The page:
Page 8 - CSS Journal February 2017
P. 8

“I want to see apps developed that allow you to link, via wifi, to a light bulb you can by off the shelf, so you that you can turn your light on and off from a phone; apps that allow you to flush your toilet, turn a shower on and off, open your front door.”
David is also working to support newly injured pa ents in the early days of recovery, when they are trying to come to terms with life as a severely disabled person. He has set up a produc on company and has released a series of podcasts with two other disabled friends in which they talk about life since their accidents.
“There’s a bloody restaurant in Leigh-on-Sea that’s got a disabled toilet up four steps.”
“We talk about our lives before our accidents, our recovery, our  me in hospital, our rehabilita on, learning bowel management and bladder management, sexuality - important stuff to a young man who has just broken his neck. You know, am I gonna use it again, that’s the first thing a 16-year-old boy is going to think. It was the first thing I thought. All the ques ons that people are too afraid to ask. We just laid it all out.”
Looking around the house, we come to another basement room, where two large pain ngs are leant up against the wall, both are works in progress: brushes and paints lie about, as well as the odd over-flowing ashtray. These are works David has commissioned from an ar st friend. In fact the house is full of pain ngs and sculpture, the most drama c of which is the arms and torso of a gymnast, braced between the rings and sculpted from burnished metal washers. There is something phoenix- like about it, and seems to capture an element of David’s own character. Gymnas cs was his root into the film industry as a stuntman.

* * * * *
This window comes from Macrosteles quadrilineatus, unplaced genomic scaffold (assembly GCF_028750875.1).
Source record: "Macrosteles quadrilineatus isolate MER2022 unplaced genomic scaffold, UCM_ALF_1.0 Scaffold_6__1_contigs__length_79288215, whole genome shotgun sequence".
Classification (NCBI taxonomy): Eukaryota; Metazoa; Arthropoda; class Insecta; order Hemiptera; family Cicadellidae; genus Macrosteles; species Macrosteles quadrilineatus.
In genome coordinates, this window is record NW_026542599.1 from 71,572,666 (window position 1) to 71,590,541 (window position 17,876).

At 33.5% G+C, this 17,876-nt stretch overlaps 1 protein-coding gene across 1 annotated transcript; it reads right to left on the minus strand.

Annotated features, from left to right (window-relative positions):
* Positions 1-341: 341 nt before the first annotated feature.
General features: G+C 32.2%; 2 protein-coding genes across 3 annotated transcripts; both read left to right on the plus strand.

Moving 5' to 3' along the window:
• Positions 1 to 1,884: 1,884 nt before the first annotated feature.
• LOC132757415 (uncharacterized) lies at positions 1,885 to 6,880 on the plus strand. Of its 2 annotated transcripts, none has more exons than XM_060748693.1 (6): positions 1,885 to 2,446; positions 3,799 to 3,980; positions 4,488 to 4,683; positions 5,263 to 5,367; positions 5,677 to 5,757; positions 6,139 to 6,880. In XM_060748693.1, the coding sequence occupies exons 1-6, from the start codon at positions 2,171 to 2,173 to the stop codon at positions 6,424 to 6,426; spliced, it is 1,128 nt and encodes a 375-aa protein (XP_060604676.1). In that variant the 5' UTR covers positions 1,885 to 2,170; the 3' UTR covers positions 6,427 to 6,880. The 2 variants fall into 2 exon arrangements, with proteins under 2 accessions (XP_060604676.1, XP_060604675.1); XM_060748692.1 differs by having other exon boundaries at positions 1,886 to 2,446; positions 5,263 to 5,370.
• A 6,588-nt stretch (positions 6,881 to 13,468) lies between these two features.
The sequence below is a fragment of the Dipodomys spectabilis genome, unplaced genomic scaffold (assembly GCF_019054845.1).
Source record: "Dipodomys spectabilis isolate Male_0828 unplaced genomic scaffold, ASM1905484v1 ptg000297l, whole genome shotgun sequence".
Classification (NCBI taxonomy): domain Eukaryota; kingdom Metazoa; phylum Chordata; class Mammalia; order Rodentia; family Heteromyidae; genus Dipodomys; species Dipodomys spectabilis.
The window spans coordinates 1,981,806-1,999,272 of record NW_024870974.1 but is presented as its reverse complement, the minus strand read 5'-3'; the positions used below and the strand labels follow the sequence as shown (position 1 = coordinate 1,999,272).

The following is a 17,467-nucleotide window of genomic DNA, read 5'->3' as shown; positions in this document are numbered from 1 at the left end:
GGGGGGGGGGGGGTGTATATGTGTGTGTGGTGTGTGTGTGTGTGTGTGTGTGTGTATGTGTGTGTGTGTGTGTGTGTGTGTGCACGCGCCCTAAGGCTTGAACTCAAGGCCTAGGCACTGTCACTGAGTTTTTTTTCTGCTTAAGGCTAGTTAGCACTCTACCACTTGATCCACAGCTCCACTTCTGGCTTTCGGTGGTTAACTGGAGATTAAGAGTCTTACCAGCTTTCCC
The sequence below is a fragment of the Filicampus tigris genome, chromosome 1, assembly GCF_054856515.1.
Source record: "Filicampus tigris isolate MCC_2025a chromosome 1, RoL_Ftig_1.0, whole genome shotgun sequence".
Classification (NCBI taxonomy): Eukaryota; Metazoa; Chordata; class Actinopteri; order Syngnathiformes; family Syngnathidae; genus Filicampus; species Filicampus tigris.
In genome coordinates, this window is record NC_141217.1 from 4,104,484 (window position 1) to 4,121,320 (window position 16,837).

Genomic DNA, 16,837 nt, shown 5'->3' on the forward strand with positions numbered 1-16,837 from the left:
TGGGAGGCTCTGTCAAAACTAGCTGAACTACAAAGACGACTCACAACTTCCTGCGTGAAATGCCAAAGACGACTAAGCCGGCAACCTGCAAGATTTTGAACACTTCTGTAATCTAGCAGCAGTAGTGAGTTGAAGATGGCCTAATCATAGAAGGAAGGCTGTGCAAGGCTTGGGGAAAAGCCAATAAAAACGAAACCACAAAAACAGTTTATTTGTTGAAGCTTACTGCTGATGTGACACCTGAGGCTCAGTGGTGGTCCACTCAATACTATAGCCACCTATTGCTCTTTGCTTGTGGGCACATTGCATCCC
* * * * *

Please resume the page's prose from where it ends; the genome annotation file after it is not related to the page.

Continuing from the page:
Since releasing the podcasts David has been contacted by people who said it has helped them to prepare for life a er their injuries. “One was from the brother of a man who dived into a swimming pool on holiday. The family were just about to bring him home and they sat down and listened to the podcast. They said they laughed and they cried. When they got him to the UK they were much more prepared for what he and they had to face. Words can’t describe how happy that made me. Because that is what somebody did for me.”
And what does he feel now, when he thinks about his former life, or ponders the future?
“It’s supposed to be hard, isn’t it? If it’s not hard, you’re not trying hard enough. I was a gymnast, I then became a stuntman. I was lucky that way, and some people don’t have the opportuni es I had. Then that day happened, and I had my accident, and from then on you go ‘oh, it’s supposed to be this hard’.”
Si ng there, as the rain of early autumn pelts against the panoramic facade of David’s windows, one can only imagine what “hard” must really mean

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